Strong earthquake hits northern Japan

A powerful earthquake that sent boulders tumbling onto a national highway, injured more than 100 people across a wide swath of northern Japan, officials said Thursday.

The quake, which had a preliminary magnitude of 6.8, came just one month after a 7.2 magnitude temblor killed at least 12 people in Japan's northern mountains.

Japan's Meteorological Agency said the earthquake struck shortly after midnight at a depth of about 65 miles (105 kilometers) near the coast of Iwate, which is 280 miles (450 kilometers) northeast of Tokyo, where shaking was also felt.

Most of the injuries were minor and none were life threatening, said a National Police Agency official on condition of anonymity, citing department policy.

The earthquake caused strong shaking for about 40 seconds in many areas of northern Japan, witnesses said. Life quickly returned to normal, however.

"Everything - including gas, phone lines, water, electricity - is running normally," said Takanori Hiyamizu, a city hall official in Hachinohe, one of the cities closest to the epicenter. "The damage from the quake was very minimal."

Japan's Kyodo News agency said 131 people were injured, citing its own tally. The National Police Agency said 109 people had been injured, including 16 seriously.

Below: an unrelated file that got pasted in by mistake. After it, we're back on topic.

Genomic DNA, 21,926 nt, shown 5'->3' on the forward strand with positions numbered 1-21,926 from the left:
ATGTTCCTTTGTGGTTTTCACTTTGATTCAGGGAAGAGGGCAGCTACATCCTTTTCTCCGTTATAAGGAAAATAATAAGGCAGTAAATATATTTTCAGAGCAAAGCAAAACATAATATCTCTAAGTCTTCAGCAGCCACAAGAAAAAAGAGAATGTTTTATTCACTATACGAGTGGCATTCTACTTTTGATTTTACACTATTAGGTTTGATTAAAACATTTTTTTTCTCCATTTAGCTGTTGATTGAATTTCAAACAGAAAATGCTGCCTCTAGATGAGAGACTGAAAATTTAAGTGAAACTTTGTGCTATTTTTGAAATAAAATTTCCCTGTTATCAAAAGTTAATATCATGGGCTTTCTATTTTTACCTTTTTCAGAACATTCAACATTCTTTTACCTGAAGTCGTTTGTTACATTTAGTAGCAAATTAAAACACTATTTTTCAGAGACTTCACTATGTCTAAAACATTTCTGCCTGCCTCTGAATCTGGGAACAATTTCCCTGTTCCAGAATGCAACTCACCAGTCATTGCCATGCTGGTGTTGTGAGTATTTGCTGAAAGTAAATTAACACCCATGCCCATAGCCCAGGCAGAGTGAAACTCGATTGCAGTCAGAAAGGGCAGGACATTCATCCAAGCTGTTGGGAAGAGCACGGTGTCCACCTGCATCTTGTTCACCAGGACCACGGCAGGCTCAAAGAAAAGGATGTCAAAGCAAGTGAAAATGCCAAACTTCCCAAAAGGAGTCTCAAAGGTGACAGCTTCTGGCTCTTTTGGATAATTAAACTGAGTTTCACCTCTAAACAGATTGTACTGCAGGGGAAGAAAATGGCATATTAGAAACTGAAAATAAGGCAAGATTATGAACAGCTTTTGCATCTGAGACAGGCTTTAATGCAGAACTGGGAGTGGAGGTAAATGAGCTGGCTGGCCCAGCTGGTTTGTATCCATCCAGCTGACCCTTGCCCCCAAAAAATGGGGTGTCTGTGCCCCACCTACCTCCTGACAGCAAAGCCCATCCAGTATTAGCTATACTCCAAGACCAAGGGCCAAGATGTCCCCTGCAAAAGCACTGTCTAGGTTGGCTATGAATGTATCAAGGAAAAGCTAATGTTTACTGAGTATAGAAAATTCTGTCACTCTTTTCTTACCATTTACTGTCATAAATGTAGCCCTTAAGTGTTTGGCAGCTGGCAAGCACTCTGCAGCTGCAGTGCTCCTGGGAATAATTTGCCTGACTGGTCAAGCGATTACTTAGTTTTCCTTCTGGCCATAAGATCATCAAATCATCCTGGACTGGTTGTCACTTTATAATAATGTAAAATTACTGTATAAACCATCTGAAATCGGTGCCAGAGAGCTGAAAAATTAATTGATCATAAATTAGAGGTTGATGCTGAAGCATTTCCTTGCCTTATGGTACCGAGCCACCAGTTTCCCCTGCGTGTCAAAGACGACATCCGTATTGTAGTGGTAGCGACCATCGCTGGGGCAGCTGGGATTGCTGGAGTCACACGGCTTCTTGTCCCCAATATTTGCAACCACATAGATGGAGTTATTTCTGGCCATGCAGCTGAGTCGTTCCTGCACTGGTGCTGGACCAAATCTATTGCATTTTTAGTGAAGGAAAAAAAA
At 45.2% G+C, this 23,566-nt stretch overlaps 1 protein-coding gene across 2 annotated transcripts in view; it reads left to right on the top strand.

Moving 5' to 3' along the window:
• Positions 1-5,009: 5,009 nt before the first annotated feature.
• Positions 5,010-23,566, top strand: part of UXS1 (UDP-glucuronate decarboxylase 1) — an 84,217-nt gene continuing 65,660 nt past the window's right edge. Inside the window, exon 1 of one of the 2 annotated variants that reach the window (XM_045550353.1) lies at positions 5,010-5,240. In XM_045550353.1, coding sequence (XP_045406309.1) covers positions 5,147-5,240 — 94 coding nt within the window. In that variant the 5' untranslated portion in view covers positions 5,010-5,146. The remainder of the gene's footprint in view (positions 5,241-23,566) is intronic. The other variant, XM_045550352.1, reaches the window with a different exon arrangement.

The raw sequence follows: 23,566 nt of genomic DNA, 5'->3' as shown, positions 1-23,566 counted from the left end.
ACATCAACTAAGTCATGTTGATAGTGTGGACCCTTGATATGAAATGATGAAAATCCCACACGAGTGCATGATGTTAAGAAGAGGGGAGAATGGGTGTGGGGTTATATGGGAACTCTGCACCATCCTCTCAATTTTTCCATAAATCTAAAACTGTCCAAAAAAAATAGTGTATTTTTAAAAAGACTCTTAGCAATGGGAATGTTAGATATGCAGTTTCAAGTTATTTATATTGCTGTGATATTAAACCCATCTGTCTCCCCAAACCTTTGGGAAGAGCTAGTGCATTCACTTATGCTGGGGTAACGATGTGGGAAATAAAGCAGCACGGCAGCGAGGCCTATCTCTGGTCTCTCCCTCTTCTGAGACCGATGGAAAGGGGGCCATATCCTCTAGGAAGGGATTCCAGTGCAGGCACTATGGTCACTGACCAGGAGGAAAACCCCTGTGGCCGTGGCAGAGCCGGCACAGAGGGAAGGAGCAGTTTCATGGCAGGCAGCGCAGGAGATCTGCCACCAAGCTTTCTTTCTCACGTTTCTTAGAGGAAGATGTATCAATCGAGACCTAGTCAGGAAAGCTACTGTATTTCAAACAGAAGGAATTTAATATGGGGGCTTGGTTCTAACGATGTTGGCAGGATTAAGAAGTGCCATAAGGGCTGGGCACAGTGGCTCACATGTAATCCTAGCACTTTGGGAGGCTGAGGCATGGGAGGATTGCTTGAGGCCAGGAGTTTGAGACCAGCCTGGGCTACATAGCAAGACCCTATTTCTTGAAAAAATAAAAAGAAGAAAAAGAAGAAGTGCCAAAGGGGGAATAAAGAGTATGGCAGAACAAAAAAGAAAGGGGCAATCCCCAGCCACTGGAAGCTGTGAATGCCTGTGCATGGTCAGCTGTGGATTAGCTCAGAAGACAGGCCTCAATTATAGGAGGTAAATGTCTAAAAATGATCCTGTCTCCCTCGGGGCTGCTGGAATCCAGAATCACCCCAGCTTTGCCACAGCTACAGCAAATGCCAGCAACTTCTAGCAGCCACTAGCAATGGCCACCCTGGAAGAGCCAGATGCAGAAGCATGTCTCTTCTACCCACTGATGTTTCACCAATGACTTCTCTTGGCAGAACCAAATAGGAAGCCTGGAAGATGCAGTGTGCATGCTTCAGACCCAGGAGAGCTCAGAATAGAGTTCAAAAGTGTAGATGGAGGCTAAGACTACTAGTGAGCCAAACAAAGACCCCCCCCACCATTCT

Police said some of the more serious injuries included a woman in Hirono who broke a leg falling down stairs and another woman in Aomori city who broke her hip fleeing out a window.

A 6.8 magnitude earthquake can cause severe damage, but Thursday's quake caused light damage because it hit in a sparsely populated region.

"Despite such a powerful earthquake, the damage was minimum because the epicenter was so deep," said Ryohei Morimoto, geologist and emeritus professor of geology at Tokyo University. "It was really lucky."

Several local nuclear power plants continued operations after they passed inspection, the Ministry of Economy, Trade and Industry said in a statement. The quake caused a blackout at more than 8,000 homes, it said.

Meteorological Agency official Takashi Yokota warned of possible aftershocks from Thursday's quake.

Japan is one of the world's most earthquake-prone countries.

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